Albert Jay Nock witnessed and testified to the great change in civilization in the early 20th century: the decline of individual freedom and the rise in worship of the total state. His response? Resist - by penning some of the most important, formative works in what became known, later, as modern libertarianism. A clear writer always, there´s nothing Nock wrote that is not worth reading. But if you want to get a gist of the man and his times, then you can hardly do better than his two volumes of journals, here presented under one cover. The journals cover two periods near the end of his life, a year and a half in the early 1930s, and a slightly shorter period in 1934 and 1935. These are in a sense travel journals, for Nock was on the move, with repeated trips to Europe as well as extensive travels in the U.S. The journals begin as the Great Depression deepens. Nock´s insights are many and varied. He notes that only American banks had failed: banks in England and Canada remained intact and afloat. He is taken aback at the petty tyrannies of the government´s reaction to the depression, and states that ´´There is nothing like this to breed serf-mindedness, and nothing like serf-mindedness to destroy character.´´ He goes on to speculate ´´that no people in the Middle Ages ever showed such general and inveterate serf-mindedness as the American people has showed for twenty years, and with so little excuse or reason.´´ And yet many of his insights run deeper, and seem less despairing. ´´[M]an is incapable of conducting a satisfactory collective life on any larger than township scale,´´ Nock states. ´´Neither his collective intelligence nor his collective emotional power will stretch much beyond that.” Not everything good in life rests foursquare upon political government. Society governs itself to an amazing degree. Nock remains a vital source for us individualists of today, who find our fortunes rising but just a bit. Even as every 1. Language: English. Narrator: Richard G. Sigler. Audio sample: http://samples.audible.de/bk/acx0/014883/bk_acx0_014883_sample.mp3. Digital audiobook in aax.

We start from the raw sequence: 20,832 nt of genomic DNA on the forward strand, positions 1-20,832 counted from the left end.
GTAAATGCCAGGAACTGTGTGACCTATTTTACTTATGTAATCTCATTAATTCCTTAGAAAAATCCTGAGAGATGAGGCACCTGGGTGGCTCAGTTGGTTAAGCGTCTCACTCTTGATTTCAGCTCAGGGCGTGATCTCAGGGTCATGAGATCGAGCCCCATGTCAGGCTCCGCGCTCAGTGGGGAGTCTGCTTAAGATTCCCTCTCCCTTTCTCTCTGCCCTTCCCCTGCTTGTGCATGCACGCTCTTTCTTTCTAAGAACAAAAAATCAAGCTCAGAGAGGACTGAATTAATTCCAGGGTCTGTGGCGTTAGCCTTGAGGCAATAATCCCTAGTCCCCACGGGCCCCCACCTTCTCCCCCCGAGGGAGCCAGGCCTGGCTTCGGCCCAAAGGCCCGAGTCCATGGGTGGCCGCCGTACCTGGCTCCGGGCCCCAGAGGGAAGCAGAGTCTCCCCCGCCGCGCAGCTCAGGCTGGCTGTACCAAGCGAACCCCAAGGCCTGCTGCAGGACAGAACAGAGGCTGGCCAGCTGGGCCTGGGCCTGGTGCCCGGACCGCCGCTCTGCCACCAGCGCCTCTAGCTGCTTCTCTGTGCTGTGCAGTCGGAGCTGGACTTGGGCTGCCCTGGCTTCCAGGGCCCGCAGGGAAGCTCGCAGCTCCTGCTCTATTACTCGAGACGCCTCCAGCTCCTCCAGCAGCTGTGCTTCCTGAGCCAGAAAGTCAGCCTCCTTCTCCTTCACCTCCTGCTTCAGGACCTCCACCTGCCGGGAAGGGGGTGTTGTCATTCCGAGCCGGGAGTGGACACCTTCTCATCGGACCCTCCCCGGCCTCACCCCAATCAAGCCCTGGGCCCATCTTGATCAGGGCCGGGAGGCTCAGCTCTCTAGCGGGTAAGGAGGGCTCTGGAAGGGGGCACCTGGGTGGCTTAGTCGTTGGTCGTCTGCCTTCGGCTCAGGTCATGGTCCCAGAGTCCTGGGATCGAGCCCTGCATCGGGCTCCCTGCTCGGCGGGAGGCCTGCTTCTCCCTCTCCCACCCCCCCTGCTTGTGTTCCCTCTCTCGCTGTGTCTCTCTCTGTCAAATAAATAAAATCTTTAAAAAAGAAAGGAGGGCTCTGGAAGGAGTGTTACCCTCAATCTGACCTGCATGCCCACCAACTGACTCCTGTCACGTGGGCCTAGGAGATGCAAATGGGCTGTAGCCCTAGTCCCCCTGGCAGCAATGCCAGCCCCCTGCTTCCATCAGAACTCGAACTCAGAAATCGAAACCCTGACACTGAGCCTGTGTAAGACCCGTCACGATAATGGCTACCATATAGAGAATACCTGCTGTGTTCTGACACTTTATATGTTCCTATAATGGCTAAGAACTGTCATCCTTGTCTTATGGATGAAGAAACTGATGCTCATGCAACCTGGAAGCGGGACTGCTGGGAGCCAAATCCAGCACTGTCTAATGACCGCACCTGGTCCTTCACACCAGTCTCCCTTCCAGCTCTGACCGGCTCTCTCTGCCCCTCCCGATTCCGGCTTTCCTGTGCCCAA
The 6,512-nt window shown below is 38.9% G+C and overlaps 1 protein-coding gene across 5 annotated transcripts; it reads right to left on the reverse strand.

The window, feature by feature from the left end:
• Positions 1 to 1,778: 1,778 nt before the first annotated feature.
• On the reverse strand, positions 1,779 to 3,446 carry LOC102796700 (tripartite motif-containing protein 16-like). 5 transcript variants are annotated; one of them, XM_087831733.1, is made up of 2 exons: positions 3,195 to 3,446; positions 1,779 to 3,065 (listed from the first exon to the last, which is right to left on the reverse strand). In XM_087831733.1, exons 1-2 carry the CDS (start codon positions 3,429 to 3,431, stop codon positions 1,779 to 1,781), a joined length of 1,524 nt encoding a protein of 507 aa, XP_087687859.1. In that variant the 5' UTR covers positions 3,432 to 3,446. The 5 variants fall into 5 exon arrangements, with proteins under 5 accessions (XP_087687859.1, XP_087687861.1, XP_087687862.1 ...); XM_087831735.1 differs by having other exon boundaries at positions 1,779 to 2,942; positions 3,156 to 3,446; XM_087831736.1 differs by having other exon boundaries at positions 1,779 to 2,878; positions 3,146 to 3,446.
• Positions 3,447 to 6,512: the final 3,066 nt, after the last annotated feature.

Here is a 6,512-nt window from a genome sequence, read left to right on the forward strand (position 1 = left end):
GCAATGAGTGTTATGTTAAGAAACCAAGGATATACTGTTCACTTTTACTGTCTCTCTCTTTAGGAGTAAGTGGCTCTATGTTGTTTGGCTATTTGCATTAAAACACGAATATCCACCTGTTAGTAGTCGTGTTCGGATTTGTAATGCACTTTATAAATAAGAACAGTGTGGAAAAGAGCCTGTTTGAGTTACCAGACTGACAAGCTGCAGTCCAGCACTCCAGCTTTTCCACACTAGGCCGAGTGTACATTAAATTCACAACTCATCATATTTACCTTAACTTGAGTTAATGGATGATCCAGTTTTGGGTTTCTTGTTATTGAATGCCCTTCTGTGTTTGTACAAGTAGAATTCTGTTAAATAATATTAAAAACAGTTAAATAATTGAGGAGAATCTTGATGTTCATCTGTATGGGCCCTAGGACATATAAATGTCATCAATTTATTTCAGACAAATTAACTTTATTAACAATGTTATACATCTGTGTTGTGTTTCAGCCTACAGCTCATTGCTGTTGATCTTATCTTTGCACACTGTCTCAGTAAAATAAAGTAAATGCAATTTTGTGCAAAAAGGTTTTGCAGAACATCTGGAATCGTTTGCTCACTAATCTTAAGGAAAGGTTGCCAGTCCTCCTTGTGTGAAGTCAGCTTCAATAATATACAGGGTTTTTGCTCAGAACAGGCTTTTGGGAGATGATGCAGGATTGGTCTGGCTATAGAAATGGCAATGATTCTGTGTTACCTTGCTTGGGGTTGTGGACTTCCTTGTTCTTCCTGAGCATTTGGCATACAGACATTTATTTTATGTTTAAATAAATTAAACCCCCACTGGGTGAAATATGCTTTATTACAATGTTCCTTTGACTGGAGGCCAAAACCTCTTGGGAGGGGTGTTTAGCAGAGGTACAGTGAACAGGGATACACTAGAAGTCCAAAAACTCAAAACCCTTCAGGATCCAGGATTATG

This is a summary of Knapp, Zeratsky, and Kowitz´s Sprint: How to Solve Big Problems and Test New Ideas in Just Five Days. This New York Times and Wall Street Journal best seller, written by three partners at Google Ventures, is a unique five-day process for solving tough problems, proven at more than 100 companies. Entrepreneurs and leaders face big questions every day: What´s the most important place to focus your effort, and how do you start? What will your idea look like in real life? How many meetings and discussions does it take before you can be sure you have the right solution? Now there´s a surefire way to answer these important questions: the sprint. Designer Jake Knapp created the five-day process at Google, where sprints were used on everything from Google Search to Google X. He joined Braden Kowitz and John Zeratsky at Google Ventures, and together they have completed more than 100 sprints with companies in mobile, e-commerce, healthcare, finance, and more. A practical guide to answering critical business questions, Sprint is a book for teams of any size, from small startups to Fortune 100s, from teachers to nonprofits. It´s for anyone with a big opportunity, problem, or idea who needs to get answers today. Available in a variety of formats, this summary is aimed for those who want to capture the gist of the book but don´t have the current time to devour the full book. You get the main summary along with all of the benefits and lessons the actual book has to offer. This summary is not intended to be used without reference to the original book. 1. Language: English. Narrator: Don Moffit. Audio sample: http://samples.audible.de/bk/acx0/062506/bk_acx0_062506_sample.mp3. Digital audiobook in aax.